I wandered over to Cabela’s in La Vista, NE on Monday before I went to the Apple Store for an appointment to fix my iPhone’s back glass.

It was nice taking my time and browsing around. I enjoy Cabela’s camping and outdoor gear…especially since we’re a house full of Cub Scouts. I got to see so many interesting things that I usually don’t get to pay attention to because I’m too busy with the boys…enjoy a photo gallery of my findings on a short trip to Cabela’s.

It's a 2-gallon bucket with a 60-day food supply. I'd never seen anything like it! They were stacked in a pyramid at the front of the store as if there was a hurricane heading towards Nebraska. Dave pondered that maybe it was in preparation for December 21st?

Nebraska is in the middle of their relatively short turkey hunting season. The store was essentially "RealTree" colored throughout.

I enjoy seeing the old-fashioned candies at the checkout line areas.

Jacob has recently started snacking on sunflower seeds. A baseball thing. He also enjoys hot sauce on many of his foods. So I picked him up a package of these sunflower seeds and we'll see what he thinks when he tries them next week.

Many of you know that I have my pet peeve about rental cars. When I reserve a particular size of car, I would really like that size. I’ve been renting vehicles most of the times I travel to Omaha for my AF Reserve duty, and rarely do I receive what I’ve reserved.

Call me cheap, but when I don’t expect to do any more than shuttle myself to/from my job every day, I don’t need more than the smallest, most fuel efficient car available. Some of you may remember my adventure with the Ford Mustang that I rented in late February 2011.

This time around, I was pleasantly surprised when the car rental dealer attendant told me that they had a “subcompact car” waiting for me. That was what I had requested.

A Toyota Yaris. It starts at $14K new. Probably among the least expensive cars on the market.  And that’s what you get. It’s a very very simple, low powered, basic car. Hooray for 30+ mpg and hooray for it being nice and nimble in the tight Offutt AFB parking lots near the building where I work.

But as you can see from the picture above, I couldn’t even fit my single wheeled duffel bag in the back. I wasn’t expecting that. BOO! I was able to toss the bag into the back seat, and I guess I should be thankful that there even was a backseat. It could have been a Smartcar, right?

This car has mostly manual controls (except the power windows and automatic transmission), a very basic stereo (with an MP3 jack, at least), and the dashboard information — such as the speedometer, odometer and engine lights — was in the middle of the car…instead of right behind my steering wheel on the driver’s side. Why is it like that? I’m not sure at all.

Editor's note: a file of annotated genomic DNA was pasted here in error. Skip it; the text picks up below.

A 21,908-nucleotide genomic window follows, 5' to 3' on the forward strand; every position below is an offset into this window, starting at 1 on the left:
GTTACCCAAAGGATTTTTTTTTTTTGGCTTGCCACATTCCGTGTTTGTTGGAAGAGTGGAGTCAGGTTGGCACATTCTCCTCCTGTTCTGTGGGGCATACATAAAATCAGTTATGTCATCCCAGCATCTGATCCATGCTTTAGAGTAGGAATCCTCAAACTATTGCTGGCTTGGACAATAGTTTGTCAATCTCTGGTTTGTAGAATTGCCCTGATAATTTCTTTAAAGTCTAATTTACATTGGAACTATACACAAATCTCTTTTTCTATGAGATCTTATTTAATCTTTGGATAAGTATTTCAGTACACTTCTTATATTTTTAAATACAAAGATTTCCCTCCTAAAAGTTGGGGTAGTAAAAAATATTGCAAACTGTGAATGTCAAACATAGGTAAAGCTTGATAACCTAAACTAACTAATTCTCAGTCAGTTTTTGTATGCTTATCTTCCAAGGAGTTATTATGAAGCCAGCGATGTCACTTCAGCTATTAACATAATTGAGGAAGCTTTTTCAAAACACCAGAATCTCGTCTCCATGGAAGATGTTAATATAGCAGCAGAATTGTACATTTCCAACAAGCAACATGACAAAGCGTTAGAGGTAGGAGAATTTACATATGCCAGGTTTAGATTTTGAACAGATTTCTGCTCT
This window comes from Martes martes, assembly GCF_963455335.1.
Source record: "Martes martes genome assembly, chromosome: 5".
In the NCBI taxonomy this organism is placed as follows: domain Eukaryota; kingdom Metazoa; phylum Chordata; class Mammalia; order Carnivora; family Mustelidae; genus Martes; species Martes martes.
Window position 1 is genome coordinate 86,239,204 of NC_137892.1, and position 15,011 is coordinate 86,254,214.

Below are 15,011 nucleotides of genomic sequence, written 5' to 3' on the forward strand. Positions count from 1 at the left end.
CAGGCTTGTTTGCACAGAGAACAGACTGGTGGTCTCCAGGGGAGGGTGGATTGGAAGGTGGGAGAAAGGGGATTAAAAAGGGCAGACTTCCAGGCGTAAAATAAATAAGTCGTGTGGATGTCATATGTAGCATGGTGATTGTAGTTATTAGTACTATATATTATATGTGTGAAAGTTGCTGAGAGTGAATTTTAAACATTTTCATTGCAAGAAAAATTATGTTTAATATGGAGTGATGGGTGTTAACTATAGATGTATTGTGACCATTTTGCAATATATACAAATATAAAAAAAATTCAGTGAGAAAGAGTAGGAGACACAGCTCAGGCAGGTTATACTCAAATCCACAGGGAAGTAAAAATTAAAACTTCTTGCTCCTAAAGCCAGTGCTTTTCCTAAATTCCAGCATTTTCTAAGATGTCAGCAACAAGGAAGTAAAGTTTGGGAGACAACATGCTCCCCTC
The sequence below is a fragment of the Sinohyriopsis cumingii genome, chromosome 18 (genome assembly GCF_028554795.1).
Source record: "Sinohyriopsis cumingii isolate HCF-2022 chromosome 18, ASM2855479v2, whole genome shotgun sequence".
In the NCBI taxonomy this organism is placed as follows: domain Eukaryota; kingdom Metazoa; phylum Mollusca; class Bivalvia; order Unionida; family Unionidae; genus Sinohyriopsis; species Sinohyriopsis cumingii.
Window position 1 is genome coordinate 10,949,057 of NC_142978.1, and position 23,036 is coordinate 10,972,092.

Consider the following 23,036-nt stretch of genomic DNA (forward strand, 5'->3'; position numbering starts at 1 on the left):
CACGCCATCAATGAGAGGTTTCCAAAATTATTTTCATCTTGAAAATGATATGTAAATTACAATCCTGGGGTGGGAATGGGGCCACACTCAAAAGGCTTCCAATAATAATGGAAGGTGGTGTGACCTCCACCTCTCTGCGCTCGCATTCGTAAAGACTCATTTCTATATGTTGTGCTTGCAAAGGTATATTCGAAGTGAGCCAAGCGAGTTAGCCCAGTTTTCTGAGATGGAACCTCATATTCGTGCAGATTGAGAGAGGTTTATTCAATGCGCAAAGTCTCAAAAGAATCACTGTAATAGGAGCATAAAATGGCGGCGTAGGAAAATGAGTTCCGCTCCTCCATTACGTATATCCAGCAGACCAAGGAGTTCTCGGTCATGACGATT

From what I read, the 2012 Yaris doesn’t have that centralized dashboard anymore. Phew!

With a 106hp engine, you can imagine the cars trailing behind me when I am trying to climb a hill, say, near I-680 and Dodge St. in Omaha, where you’re climbing up into the elevated express lanes.

Here’s a better view of the car.

It maneuvers quite well. But not very powerful, which is evident on hills.

I know...the top of this plastic rack of drawers is sagging terribly.

As the school year wraps up around here (my boys finish on June 8th) I’ve started thinking about sorting and storage of the boys’ school papers. I’m sure other school systems are similar in that the kids bring home volumes of paperwork: completed worksheets, tests, readings, PTO newsletters, classroom newsletters, announcements about summer camps, sports, and special charity events in the community. This all takes PAPER!!

I can’t keep everything obviously. In part because I have enough “stuff” in the house, but mostly because when it’s time for us to move, we have to account for any extra weight over and above the allowances the Air Force gives us. So I have to pick and choose what’s worth keeping forever, and what’s worth tossing — also forever.

Trying to figure out what stays and what goes....

When the boys were in preschool, my friend FotoMom taught me I could staple together two pieces of posterboard to make a portfolio-like envelope. This easily held the papers as well as the larger pieces of artwork. I have these stored in our shed in the backyard, and we’re toting those from house to house. To be honest, I haven’t accessed a single one of those envelopes once the boys’ school years end…but I’ll continue to carry them from house to house.

What say you? Help me strike a comfortable medium between keeping the special stuff and not overwhelming the moving folks with seemingly extraneous paperwork!!!